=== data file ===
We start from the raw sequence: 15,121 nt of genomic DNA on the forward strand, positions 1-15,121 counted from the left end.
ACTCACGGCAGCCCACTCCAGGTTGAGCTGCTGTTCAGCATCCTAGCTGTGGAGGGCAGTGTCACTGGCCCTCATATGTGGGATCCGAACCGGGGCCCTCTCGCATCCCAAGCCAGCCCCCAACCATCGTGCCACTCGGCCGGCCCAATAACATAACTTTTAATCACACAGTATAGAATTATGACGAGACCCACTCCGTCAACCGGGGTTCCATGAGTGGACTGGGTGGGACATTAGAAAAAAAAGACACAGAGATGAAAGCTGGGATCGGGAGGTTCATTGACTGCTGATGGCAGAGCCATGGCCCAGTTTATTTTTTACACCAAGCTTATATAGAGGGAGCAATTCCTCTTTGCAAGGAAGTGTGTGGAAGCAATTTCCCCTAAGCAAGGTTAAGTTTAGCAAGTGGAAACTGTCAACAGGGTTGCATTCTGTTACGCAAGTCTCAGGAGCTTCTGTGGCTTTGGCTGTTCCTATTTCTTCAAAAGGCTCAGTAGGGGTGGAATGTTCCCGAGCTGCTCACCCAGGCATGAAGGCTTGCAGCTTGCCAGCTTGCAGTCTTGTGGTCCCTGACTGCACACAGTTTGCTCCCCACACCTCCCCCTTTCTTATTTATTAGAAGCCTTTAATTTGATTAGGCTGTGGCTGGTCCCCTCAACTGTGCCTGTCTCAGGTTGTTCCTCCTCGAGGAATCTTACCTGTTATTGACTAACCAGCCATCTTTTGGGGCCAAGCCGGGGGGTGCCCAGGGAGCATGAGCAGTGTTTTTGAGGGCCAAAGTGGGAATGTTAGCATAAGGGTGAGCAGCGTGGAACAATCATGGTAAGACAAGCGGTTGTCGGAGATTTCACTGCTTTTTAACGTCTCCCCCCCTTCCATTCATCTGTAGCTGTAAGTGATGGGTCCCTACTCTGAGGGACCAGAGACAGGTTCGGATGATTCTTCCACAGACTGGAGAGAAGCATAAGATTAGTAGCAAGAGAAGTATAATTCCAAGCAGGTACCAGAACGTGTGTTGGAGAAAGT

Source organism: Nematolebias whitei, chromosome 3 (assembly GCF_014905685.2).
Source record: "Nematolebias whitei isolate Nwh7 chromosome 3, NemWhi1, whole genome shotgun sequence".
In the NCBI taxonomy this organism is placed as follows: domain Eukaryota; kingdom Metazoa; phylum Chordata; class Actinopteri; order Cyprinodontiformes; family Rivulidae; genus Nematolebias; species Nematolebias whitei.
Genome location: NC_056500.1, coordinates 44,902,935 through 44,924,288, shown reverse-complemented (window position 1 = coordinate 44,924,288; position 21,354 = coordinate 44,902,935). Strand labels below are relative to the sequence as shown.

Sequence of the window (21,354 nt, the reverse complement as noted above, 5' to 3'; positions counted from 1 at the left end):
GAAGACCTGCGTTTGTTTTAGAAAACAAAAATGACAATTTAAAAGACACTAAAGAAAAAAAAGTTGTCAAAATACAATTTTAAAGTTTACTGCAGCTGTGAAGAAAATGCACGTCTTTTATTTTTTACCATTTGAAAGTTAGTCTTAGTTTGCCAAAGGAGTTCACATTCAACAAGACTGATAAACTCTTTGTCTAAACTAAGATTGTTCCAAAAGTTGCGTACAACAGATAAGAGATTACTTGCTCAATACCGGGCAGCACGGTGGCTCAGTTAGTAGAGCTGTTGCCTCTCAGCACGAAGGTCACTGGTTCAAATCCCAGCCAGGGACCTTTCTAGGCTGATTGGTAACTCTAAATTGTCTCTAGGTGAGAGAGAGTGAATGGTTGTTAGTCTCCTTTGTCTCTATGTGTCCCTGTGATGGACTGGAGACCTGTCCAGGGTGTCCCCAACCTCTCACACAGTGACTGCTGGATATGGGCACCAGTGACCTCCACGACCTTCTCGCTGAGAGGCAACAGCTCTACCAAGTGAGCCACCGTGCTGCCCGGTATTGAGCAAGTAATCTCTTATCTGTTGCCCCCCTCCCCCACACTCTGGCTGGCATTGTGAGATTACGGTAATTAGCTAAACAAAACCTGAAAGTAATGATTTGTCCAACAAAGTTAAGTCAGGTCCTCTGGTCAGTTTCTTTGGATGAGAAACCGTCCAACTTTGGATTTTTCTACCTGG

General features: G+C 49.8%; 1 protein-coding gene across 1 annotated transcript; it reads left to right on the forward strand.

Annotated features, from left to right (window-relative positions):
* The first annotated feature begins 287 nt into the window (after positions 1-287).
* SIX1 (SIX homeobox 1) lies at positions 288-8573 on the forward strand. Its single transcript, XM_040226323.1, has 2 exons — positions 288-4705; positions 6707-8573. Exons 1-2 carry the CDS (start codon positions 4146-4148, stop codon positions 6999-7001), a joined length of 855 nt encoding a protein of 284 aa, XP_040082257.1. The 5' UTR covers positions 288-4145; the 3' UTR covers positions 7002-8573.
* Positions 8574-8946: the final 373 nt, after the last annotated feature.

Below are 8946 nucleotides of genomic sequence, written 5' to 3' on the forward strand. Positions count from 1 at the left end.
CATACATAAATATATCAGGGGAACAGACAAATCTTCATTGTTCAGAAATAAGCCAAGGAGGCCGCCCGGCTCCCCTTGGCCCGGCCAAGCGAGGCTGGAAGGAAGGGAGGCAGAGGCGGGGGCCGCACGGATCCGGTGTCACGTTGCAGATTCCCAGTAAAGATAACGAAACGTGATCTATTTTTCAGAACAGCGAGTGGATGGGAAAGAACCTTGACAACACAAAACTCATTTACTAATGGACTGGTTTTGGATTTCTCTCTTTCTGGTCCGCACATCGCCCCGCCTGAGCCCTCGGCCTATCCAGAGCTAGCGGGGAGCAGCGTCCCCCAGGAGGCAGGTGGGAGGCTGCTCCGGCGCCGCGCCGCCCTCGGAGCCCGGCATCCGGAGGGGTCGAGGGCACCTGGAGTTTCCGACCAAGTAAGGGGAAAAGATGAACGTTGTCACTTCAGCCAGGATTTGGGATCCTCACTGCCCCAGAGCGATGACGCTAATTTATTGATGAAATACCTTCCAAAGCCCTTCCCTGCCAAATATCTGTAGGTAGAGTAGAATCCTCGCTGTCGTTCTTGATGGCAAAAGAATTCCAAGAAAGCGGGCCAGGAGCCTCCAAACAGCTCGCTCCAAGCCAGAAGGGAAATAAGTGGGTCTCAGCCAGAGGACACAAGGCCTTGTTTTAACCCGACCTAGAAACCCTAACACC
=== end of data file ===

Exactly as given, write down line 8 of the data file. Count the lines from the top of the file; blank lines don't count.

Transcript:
GAAGACCTGCGTTTGTTTTAGAAAACAAAAATGACAATTTAAAAGACACTAAAGAAAAAAAAGTTGTCAAAATACAATTTTAAAGTTTACTGCAGCTGTGAAGAAAATGCACGTCTTTTATTTTTTACCATTTGAAAGTTAGTCTTAGTTTGCCAAAGGAGTTCACATTCAACAAGACTGATAAACTCTTTGTCTAAACTAAGATTGTTCCAAAAGTTGCGTACAACAGATAAGAGATTACTTGCTCAATACCGGGCAGCACGGTGGCTCAGTTAGTAGAGCTGTTGCCTCTCAGCACGAAGGTCACTGGTTCAAATCCCAGCCAGGGACCTTTCTAGGCTGATTGGTAACTCTAAATTGTCTCTAGGTGAGAGAGAGTGAATGGTTGTTAGTCTCCTTTGTCTCTATGTGTCCCTGTGATGGACTGGAGACCTGTCCAGGGTGTCCCCAACCTCTCACACAGTGACTGCTGGATATGGGCACCAGTGACCTCCACGACCTTCTCGCTGAGAGGCAACAGCTCTACCAAGTGAGCCACCGTGCTGCCCGGTATTGAGCAAGTAATCTCTTATCTGTTGCCCCCCTCCCCCACACTCTGGCTGGCATTGTGAGATTACGGTAATTAGCTAAACAAAACCTGAAAGTAATGATTTGTCCAACAAAGTTAAGTCAGGTCCTCTGGTCAGTTTCTTTGGATGAGAAACCGTCCAACTTTGGATTTTTCTACCTGG